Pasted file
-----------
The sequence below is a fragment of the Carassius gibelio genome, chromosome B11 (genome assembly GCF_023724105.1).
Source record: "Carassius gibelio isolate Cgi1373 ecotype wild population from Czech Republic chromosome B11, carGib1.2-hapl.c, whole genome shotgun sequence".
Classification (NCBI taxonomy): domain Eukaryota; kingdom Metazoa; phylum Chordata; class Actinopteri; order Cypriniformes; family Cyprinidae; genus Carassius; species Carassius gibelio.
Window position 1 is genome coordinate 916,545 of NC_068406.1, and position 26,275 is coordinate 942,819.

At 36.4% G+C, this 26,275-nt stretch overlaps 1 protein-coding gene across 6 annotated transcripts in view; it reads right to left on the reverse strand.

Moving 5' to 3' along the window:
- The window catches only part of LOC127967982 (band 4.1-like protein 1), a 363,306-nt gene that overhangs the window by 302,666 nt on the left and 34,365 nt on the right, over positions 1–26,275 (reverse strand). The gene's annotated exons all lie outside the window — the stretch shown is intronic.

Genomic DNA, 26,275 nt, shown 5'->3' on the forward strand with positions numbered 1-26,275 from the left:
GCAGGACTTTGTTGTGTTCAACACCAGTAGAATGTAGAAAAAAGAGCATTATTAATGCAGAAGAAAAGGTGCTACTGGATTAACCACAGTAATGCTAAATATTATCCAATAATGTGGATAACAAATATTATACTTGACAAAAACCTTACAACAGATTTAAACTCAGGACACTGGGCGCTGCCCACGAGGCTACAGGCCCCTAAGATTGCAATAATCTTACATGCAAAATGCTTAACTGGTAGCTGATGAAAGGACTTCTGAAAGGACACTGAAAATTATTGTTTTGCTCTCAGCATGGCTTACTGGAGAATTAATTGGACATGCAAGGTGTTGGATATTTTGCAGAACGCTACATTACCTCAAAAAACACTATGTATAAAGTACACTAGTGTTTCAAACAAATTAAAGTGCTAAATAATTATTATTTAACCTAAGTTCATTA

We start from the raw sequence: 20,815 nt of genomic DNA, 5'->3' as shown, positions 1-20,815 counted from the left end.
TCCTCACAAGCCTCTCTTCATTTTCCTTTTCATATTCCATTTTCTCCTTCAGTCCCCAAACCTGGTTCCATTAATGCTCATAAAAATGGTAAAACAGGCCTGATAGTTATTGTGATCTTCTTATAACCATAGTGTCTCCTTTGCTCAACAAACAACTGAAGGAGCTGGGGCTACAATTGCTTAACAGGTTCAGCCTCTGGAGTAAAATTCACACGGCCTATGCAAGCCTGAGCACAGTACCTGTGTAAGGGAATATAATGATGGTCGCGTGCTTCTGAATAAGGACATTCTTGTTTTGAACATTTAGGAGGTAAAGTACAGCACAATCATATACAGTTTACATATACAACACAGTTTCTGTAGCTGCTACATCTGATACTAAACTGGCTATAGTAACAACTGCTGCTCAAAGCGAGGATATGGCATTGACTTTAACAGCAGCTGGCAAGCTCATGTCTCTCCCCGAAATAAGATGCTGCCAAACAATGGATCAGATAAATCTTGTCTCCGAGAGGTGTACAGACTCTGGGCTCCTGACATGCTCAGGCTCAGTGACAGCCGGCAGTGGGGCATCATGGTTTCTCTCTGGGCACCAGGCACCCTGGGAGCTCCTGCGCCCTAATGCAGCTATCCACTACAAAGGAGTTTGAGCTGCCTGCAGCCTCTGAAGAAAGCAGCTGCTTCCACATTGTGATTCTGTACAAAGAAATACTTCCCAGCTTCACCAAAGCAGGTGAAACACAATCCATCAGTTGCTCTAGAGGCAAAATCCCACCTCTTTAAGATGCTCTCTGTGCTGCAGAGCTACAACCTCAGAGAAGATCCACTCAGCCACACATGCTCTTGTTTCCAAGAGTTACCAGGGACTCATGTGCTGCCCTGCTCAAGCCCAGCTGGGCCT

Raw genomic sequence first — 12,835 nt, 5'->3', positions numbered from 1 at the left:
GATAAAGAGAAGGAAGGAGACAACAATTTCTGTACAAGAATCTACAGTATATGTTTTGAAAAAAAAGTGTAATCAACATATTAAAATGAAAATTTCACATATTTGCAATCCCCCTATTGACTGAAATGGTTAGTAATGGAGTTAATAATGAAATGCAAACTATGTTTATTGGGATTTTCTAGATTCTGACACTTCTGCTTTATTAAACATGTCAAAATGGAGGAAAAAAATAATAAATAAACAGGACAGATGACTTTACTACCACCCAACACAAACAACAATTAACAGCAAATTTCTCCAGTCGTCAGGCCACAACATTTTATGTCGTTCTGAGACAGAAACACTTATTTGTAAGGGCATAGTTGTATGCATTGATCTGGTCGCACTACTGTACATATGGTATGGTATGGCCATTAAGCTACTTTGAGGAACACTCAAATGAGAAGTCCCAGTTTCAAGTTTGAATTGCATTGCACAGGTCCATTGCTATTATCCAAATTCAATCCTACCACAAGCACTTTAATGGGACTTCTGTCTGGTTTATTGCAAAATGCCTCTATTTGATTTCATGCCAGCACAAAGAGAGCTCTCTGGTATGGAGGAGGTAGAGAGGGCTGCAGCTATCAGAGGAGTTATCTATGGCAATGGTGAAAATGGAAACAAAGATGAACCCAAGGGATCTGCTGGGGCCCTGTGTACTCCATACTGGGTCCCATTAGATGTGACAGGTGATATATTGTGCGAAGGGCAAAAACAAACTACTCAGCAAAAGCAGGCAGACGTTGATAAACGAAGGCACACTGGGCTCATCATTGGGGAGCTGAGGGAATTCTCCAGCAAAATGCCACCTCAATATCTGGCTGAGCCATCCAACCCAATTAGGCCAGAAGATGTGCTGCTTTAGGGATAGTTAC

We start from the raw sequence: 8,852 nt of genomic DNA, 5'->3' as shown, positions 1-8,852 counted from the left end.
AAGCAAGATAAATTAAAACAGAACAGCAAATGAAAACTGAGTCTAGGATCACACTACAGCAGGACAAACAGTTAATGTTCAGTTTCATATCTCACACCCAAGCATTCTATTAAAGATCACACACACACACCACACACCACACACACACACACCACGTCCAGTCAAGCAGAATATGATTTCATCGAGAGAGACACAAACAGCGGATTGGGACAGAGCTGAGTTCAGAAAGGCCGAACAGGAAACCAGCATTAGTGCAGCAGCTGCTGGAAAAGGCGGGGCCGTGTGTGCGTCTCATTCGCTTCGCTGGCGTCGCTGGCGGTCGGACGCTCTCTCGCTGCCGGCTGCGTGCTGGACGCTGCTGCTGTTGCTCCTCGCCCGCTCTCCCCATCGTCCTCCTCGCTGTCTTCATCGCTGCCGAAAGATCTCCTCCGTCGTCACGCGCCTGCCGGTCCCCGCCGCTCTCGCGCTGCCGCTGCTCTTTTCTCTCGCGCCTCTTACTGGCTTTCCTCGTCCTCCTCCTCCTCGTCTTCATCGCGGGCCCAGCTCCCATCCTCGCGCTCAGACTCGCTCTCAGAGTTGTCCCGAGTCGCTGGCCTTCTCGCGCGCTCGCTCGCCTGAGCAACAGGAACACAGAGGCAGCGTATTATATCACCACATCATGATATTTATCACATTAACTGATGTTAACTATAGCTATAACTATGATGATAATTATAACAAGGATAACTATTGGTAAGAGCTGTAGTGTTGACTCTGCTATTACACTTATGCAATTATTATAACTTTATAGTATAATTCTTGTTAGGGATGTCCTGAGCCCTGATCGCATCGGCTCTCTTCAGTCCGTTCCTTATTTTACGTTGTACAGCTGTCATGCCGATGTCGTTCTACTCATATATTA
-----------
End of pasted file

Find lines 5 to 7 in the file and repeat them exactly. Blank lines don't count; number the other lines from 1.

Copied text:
At 36.4% G+C, this 26,275-nt stretch overlaps 1 protein-coding gene across 6 annotated transcripts in view; it reads right to left on the reverse strand.

Moving 5' to 3' along the window:
- The window catches only part of LOC127967982 (band 4.1-like protein 1), a 363,306-nt gene that overhangs the window by 302,666 nt on the left and 34,365 nt on the right, over positions 1–26,275 (reverse strand). The gene's annotated exons all lie outside the window — the stretch shown is intronic.